Here in Texas, most drinkers haven’t gotten to taste or even hear about Firestone Walker. That is all going to change as Firestone Walker’s beers sweep into Texas. They’ve released in the Austin area and are slated to release in The DFW Area in March or April. Last week, myself and Rasy Ran were allowed to see a little bit of Austin for a day with Co-Founder David Walker as he personally spear headed the Texas release of Firestone Walker. Even with his extremely busy schedule, David Walker found time to sit and discuss Firestone Walker, its origin in the California wine culture and its beers.
When and how did you get into brewing?
“There is very little planned in my life. I suppose because my partner came from a family that was in the artisanal wine business we understand the concept of individually crafted wines and the riddle of a small enterprise. I wasn’t a home brewer. I came at this from a Willy Wonka perspective. The concept that ‘the place that you work has steam coming out of the roof’ to me is really cool. It’s real; you can touch it, you can taste it, you can see peoples’ smiles when they drink it and there’s a genuine human connection with what we do. And I like that….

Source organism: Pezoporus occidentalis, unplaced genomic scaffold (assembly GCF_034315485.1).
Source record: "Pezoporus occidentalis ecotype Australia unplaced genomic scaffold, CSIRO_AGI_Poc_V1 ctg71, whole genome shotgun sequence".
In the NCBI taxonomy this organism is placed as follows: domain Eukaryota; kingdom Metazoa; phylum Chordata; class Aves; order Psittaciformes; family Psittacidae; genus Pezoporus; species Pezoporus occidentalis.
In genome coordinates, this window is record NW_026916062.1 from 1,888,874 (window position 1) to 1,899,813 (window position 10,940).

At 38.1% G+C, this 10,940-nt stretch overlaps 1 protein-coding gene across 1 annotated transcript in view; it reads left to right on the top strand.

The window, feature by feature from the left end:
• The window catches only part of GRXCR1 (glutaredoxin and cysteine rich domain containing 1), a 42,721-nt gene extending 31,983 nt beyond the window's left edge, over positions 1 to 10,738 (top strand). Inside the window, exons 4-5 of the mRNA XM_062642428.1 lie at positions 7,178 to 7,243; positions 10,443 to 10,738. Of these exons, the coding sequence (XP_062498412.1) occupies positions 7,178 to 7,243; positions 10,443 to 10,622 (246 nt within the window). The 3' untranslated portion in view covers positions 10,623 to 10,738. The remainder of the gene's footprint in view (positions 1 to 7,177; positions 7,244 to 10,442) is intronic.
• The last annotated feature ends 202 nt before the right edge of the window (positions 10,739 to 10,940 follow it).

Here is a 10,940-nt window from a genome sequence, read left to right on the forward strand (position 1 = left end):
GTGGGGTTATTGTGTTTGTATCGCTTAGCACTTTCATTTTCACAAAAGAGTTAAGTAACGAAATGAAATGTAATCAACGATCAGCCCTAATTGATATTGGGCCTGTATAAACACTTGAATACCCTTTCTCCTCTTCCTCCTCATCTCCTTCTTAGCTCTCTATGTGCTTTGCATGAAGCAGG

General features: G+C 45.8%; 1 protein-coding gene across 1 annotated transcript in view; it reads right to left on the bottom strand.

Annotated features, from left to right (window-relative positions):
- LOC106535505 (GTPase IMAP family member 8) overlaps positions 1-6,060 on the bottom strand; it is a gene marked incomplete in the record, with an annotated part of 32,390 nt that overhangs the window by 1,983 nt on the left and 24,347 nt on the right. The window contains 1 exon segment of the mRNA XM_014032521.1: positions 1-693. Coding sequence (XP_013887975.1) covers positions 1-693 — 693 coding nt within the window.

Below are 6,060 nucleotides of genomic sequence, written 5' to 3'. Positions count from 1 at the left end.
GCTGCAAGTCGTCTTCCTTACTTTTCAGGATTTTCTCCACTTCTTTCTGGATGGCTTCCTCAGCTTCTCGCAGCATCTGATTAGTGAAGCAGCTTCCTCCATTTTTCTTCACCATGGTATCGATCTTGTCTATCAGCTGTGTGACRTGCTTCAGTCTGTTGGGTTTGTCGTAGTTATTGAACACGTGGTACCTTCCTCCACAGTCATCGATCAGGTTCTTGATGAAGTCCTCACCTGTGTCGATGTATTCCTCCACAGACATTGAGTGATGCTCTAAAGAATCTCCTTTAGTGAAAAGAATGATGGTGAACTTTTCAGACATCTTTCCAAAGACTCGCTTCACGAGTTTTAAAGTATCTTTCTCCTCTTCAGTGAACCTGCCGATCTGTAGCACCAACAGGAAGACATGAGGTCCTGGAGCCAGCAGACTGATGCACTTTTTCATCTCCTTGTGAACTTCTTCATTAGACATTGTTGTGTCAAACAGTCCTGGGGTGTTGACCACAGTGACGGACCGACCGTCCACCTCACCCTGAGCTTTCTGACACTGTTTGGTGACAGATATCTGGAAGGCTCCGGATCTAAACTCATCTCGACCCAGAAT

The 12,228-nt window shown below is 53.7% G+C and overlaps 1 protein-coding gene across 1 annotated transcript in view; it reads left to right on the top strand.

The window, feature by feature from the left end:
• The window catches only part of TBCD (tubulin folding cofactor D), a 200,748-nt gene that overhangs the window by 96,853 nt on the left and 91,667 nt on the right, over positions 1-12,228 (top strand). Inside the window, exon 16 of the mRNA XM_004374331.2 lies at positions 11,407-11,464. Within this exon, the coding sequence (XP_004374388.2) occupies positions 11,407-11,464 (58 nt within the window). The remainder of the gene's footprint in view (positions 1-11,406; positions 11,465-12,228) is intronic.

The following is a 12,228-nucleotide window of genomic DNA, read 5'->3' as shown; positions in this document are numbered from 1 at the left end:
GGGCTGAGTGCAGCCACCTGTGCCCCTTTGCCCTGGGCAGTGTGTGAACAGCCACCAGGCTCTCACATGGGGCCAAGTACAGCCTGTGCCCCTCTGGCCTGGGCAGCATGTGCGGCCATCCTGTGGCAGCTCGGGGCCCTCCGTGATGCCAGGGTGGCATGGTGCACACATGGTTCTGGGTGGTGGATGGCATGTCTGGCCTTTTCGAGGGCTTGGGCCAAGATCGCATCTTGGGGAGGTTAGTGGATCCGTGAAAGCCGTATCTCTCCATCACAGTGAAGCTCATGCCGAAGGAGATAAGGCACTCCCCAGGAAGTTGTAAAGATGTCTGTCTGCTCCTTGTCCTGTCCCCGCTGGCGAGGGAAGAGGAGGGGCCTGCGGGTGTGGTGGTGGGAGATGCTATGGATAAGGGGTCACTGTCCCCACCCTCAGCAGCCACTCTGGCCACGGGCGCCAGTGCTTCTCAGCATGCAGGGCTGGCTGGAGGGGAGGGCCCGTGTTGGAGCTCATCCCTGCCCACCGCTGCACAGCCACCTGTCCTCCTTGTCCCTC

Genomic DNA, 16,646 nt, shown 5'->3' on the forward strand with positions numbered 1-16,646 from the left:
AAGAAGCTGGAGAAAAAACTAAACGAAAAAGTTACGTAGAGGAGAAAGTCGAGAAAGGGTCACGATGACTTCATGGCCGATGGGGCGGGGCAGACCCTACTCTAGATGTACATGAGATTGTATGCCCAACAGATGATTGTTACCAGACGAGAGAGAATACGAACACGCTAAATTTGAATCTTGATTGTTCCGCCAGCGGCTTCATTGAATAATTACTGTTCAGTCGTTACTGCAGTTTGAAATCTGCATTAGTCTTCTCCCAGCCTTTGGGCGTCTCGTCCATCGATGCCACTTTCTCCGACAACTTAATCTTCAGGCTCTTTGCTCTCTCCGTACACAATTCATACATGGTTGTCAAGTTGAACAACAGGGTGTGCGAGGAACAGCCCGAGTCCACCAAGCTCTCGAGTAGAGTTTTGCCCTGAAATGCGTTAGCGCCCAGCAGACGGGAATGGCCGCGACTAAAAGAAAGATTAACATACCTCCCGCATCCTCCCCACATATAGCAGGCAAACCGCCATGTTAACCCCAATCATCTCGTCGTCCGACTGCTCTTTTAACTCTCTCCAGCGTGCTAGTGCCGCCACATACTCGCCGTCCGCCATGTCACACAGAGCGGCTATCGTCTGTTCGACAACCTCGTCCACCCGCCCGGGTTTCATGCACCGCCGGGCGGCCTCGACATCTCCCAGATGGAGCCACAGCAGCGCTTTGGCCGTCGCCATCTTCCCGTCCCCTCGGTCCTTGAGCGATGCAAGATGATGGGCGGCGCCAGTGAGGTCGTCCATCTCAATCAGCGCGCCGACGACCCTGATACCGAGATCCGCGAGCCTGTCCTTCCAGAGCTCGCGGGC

So that’s why I went into brewing. I had a notion that was what it was about. I was right.”
How did you and Adam start talking about brewing?
“Initially it was my partner, Adam Firestone, that said we should start a brewery. It was as light hearted and as deadly serious as that. I chewed on it for a while and agreed; it was literally as simple as that; sitting in a truck after breakfast one morning.
We’re like any small start-up. It begins with an idea, a couple of individuals and just a lot of belief in what you’re trying to do. When we started, the craft beer brewing revolution was still unsure. In fact, in the mid-90s people got tired of breweries that didn’t make a lot of sense to them. There were some die-hard, solid guys that have been brewing beer for 20 years, like Sierra Nevada and so forth, who really had kept the thing together. Then there was a whole other generation, like ourselves, who showed up and helped out. Now, here we are today. There were 400 breweries in America when we started and it’s close to 2500 with several hundred on tap this year. It’s absolutely brilliant and very exciting from my stand point, to look at all the new brewers out there. For years, we were just out there doing this weird thing in this remote barrel room in a vineyard and now I come to Austin and people know who we are. I mean it’s like ‘@#$%, we’ve done something important.’ I can go to my grave saying ‘Hey, you know what? I’ve done something interesting.’”